I guess I should start first things first. With VRFs (Virtual Routing and Forwarding), there can multiple instances of separate tables to exist on the same routers. Each ones of these VRF is independent and provides separation for these networks. Since they are separate routing tables, VRFs allow for overlapping space. Look at the topology I have been using.

There are 2 VRFs configured in this topology, RED and BLUE. Each VRF has a east and west router in there. VRFs would allow the PE routers (west and east) to have isolated routing tables for each customer. Therefore, is both BLUE and RED are using the 10.0.0.0/8 address space. Not a problem. Each /8 network is part of a different VRF and traffic will remain isolated between sites.

Now, the PE routers needs to exchange information to the CEs can communicate. Welcome to the service of MPLS VPN. Here are a few items which need to be known for MPLS VPN.

For MPLS VPN, a RD (route distinguisher) of 64 bits is prepended to the customer’s 32 bit ipv4 address to create what is known as a VPNv4 route ( 96 bits ). RDs are only locally significant to a router, but since its part of the VPNv4 route it does have global significance.

RT (route target) is a 64 byte extended BGP community attached to a VPNv4 route. There can be multiple RTs attached to a single route, but can not exceed the packet size of 4096. These RT are used to import and export VNPv4 routes into and out of VRFs.  RT can be filtered both inbound and outbound for route control. Examples to come.

RD and RTs are usually in the format of ASN:nn or IPADDRESS:nn  where nn equals any number.

One other item I wanted to mention is the labels.  With MPLS VPN, there are 2 labels in the label stack. There is a top label which is used to switch the packets through the MPLS network. This is often called the LDP label and is the next hop of the BGP route, usually the loopback from the peering sessions. The bottom label is the VPN label is used to separate the outgoing interface on the PE router. This is propagated with M-BGP.

M-BGP (Multiprotocol Extensions for BGP-4) is defined in RFC 2858. The RFC introduces two new BGP attributes MP_REACH_NLRI or MP_UNREACH_NLRI. These new attributes contain an AFI (Address Family Identifier) and SAFI (Subsequent Address Family Identifier). The AFI carries the identity of the Network Layer Protocol and the SAFI provides additional information about the type of NLRI.

- AFIs can be either IPv4 or IPv6.

- SAFIs can be either Unicast, Multicast, Unicast and Multicast, MPLS Label, MPLS Labled VPN.

To start the configuration, lets make sure our LSP is working between PE_WEST and PE_WEST. For brevity, I am only going to go from WEST->EAST, but I verified both ways.

PE_WEST#traceroute 200.200.200.200

Type escape sequence to abort.
Tracing the route to 200.200.200.200

1 10.10.11.2 [MPLS: Label 25 Exp 0] 36 msec 24 msec 20 msec
2 10.13.13.3 [MPLS: Label 25 Exp 0] 16 msec 48 msec 20 msec
3 10.30.33.10 16 msec 52 msec *

PE_WEST#show mpls forwarding-table 200.200.200.200
Local  Outgoing      Prefix            Bytes Label   Outgoing   Next Hop
Label  Label or VC   or Tunnel Id      Switched      interface
26     25            200.200.200.200/32   \
0             Fa2/0      10.10.11.2
25            200.200.200.200/32   \
0             Fa2/1      10.20.22.2

P1#show mpls forwarding-table 200.200.200.200
Local  Outgoing      Prefix            Bytes Label   Outgoing   Next Hop
Label  Label or VC   or Tunnel Id      Switched      interface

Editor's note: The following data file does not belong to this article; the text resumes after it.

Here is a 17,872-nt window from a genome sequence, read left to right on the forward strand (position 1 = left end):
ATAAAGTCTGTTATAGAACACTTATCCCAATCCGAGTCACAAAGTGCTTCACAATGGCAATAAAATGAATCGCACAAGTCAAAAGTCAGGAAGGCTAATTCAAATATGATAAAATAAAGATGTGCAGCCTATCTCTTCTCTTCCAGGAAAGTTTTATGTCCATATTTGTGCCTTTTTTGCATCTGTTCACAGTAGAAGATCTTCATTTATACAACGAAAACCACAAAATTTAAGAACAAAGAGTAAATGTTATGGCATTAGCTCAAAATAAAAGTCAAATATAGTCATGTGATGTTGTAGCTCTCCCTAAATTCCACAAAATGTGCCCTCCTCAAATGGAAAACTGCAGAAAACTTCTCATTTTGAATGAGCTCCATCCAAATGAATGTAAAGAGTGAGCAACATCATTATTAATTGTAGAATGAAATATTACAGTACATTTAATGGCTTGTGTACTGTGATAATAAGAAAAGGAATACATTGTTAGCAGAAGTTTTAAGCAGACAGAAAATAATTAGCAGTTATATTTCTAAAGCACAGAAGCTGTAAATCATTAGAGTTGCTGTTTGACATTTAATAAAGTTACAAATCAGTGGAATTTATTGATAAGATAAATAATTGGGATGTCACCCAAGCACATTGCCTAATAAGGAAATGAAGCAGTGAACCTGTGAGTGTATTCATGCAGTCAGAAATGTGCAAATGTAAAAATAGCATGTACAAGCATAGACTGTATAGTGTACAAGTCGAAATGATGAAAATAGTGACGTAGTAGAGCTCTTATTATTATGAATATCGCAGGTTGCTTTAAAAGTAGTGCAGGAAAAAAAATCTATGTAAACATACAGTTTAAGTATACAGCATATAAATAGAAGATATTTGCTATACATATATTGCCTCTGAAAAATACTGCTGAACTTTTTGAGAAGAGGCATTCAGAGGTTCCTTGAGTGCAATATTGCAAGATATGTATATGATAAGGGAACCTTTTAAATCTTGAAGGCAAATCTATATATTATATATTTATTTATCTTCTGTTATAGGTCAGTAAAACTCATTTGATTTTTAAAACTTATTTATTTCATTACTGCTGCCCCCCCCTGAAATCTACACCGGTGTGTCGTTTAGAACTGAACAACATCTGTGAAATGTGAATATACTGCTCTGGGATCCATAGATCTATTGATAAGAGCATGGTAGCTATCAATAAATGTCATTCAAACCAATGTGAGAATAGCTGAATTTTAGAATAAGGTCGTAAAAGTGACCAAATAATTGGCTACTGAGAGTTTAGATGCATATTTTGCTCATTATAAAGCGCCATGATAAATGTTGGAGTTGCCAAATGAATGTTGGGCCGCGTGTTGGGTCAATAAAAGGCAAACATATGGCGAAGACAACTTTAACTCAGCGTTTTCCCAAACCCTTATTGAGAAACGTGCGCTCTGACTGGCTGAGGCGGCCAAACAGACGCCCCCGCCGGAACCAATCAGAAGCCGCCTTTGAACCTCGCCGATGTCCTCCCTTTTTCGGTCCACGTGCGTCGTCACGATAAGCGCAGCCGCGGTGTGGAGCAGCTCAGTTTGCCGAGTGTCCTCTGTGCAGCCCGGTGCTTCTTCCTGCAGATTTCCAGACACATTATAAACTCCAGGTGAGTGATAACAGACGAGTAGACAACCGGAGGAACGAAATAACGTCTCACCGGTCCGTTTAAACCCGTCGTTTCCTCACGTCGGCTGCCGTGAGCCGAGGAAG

25     25            200.200.200.200/32   \
950           Fa1/1      10.13.13.3

P3#show mpls forwarding-table 200.200.200.200
Local  Outgoing      Prefix            Bytes Label   Outgoing   Next Hop
Label  Label or VC   or Tunnel Id      Switched      interface
25     Pop Label     200.200.200.200/32   \
0             Fa1/1      10.30.33.10

Now, let’s get M-BGP set up and ready to go.

PE_WEST(config)#router bgp 100
PE_WEST(config-router)#neighbor 200.200.200.200 remote-as 100
PE_WEST(config-router)#neighbor 200.200.200.200 update-source lo0

PE_EAST(config)#router bgp 100
PE_EAST(config-router)#neighbor 100.100.100.100 remote-as 100
PE_EAST(config-router)#neighbor 100.100.100.100 update-source lo0

PE_WEST(config-router)#address-family vpnv4 unicast
PE_WEST(config-router-af)#neighbor 200.200.200.200 activate
PE_WEST(config-router-af)#neighbor 200.200.200.200 send-community both

PE_EAST(config-router)#address-family vpnv4 unicast
PE_EAST(config-router-af)#neighbor 100.100.100.100 activate
PE_EAST(config-router-af)#neighbor 100.100.100.100 send-community both

Look at the config afterwards and you’ll notice now the router bgp process is broken down to address family. Under the main router bgp process is all the connection information, and under the address family’s are the specifics for that family. Remember to active the neighbor of each address family you want to use. The ipv4 vrf address families are created as well, as these will be needed for PE/CE routing.

router bgp 100
no synchronization
bgp log-neighbor-changes
neighbor 200.200.200.200 remote-as 100
neighbor 200.200.200.200 update-source Loopback0
no auto-summary
!
address-family vpnv4
neighbor 200.200.200.200 activate
neighbor 200.200.200.200 send-community both
exit-address-family
!
address-family ipv4 vrf RED
no auto-summary
no synchronization
exit-address-family
!
address-family ipv4 vrf BLUE
no auto-summary
no synchronization
exit-address-family

Check to make sure the vpnv4 address family is working between BGP peers.

PE_WEST#show bgp vpnv4 unicast all summary
BGP router identifier 100.100.100.100, local AS number 100
BGP table version is 1, main routing table version 1

Neighbor        V    AS MsgRcvd MsgSent   TblVer  InQ OutQ Up/Down  State/PfxRcd
200.200.200.200 4   100    1076    1076        1    0    0 00:00:10        0

Now time to set up from PE-CE routing.